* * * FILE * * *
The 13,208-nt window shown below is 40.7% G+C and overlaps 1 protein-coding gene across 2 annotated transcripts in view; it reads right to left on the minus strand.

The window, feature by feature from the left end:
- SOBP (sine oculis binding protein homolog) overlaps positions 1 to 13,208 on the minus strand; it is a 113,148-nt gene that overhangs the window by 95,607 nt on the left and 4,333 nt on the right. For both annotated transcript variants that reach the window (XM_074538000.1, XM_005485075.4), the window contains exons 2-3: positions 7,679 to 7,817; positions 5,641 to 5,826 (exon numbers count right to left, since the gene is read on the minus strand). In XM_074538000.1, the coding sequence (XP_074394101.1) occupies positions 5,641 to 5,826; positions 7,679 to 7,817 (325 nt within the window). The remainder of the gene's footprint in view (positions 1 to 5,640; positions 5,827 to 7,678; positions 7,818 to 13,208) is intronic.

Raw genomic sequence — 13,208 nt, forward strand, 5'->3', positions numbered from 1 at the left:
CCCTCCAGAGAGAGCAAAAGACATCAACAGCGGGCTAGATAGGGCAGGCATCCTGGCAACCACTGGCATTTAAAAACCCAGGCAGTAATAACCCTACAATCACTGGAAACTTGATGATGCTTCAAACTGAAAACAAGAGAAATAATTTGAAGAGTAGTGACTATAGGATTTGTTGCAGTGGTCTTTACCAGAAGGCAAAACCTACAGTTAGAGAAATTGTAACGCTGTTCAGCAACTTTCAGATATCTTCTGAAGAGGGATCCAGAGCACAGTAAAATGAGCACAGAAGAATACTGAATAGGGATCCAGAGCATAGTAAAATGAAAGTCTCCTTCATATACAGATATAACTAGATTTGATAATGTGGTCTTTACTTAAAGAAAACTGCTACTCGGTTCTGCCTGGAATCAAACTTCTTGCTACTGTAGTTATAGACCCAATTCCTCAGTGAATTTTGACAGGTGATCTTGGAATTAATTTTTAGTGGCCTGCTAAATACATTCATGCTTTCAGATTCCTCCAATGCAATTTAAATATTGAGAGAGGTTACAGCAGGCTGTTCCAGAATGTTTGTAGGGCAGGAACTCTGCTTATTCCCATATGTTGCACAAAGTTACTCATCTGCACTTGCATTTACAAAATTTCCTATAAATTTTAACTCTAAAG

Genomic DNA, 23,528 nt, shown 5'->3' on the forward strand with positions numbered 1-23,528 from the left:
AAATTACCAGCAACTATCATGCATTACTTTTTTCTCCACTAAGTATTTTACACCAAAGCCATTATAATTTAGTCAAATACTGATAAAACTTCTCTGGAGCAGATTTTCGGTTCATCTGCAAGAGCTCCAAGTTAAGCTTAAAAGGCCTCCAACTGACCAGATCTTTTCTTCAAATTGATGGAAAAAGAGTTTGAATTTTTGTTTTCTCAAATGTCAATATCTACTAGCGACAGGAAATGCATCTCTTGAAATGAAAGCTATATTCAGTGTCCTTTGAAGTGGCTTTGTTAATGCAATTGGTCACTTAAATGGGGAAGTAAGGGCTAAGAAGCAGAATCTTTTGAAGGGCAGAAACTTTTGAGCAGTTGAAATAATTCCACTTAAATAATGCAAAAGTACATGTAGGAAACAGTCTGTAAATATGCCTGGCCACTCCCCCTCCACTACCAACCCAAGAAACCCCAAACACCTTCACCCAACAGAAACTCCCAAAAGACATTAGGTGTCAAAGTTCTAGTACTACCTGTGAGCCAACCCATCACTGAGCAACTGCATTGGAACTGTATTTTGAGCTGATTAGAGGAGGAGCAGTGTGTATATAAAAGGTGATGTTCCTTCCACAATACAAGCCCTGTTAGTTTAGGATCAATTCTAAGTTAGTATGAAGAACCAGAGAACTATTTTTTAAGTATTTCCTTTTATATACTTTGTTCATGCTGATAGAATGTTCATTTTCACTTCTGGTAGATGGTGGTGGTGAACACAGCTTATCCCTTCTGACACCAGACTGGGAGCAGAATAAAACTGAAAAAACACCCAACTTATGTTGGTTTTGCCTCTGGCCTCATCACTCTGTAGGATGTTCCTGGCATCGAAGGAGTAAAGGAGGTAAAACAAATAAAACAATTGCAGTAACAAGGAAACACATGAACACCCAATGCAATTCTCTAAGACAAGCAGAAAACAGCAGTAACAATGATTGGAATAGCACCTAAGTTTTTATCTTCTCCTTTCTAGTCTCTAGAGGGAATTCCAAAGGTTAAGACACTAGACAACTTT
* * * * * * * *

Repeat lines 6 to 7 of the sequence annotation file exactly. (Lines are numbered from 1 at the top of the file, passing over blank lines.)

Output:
Genomic DNA, 23,528 nt, shown 5'->3' on the forward strand with positions numbered 1-23,528 from the left:
AAATTACCAGCAACTATCATGCATTACTTTTTTCTCCACTAAGTATTTTACACCAAAGCCATTATAATTTAGTCAAATACTGATAAAACTTCTCTGGAGCAGATTTTCGGTTCATCTGCAAGAGCTCCAAGTTAAGCTTAAAAGGCCTCCAACTGACCAGATCTTTTCTTCAAATTGATGGAAAAAGAGTTTGAATTTTTGTTTTCTCAAATGTCAATATCTACTAGCGACAGGAAATGCATCTCTTGAAATGAAAGCTATATTCAGTGTCCTTTGAAGTGGCTTTGTTAATGCAATTGGTCACTTAAATGGGGAAGTAAGGGCTAAGAAGCAGAATCTTTTGAAGGGCAGAAACTTTTGAGCAGTTGAAATAATTCCACTTAAATAATGCAAAAGTACATGTAGGAAACAGTCTGTAAATATGCCTGGCCACTCCCCCTCCACTACCAACCCAAGAAACCCCAAACACCTTCACCCAACAGAAACTCCCAAAAGACATTAGGTGTCAAAGTTCTAGTACTACCTGTGAGCCAACCCATCACTGAGCAACTGCATTGGAACTGTATTTTGAGCTGATTAGAGGAGGAGCAGTGTGTATATAAAAGGTGATGTTCCTTCCACAATACAAGCCCTGTTAGTTTAGGATCAATTCTAAGTTAGTATGAAGAACCAGAGAACTATTTTTTAAGTATTTCCTTTTATATACTTTGTTCATGCTGATAGAATGTTCATTTTCACTTCTGGTAGATGGTGGTGGTGAACACAGCTTATCCCTTCTGACACCAGACTGGGAGCAGAATAAAACTGAAAAAACACCCAACTTATGTTGGTTTTGCCTCTGGCCTCATCACTCTGTAGGATGTTCCTGGCATCGAAGGAGTAAAGGAGGTAAAACAAATAAAACAATTGCAGTAACAAGGAAACACATGAACACCCAATGCAATTCTCTAAGACAAGCAGAAAACAGCAGTAACAATGATTGGAATAGCACCTAAGTTTTTATCTTCTCCTTTCTAGTCTCTAGAGGGAATTCCAAAGGTTAAGACACTAGACAACTTT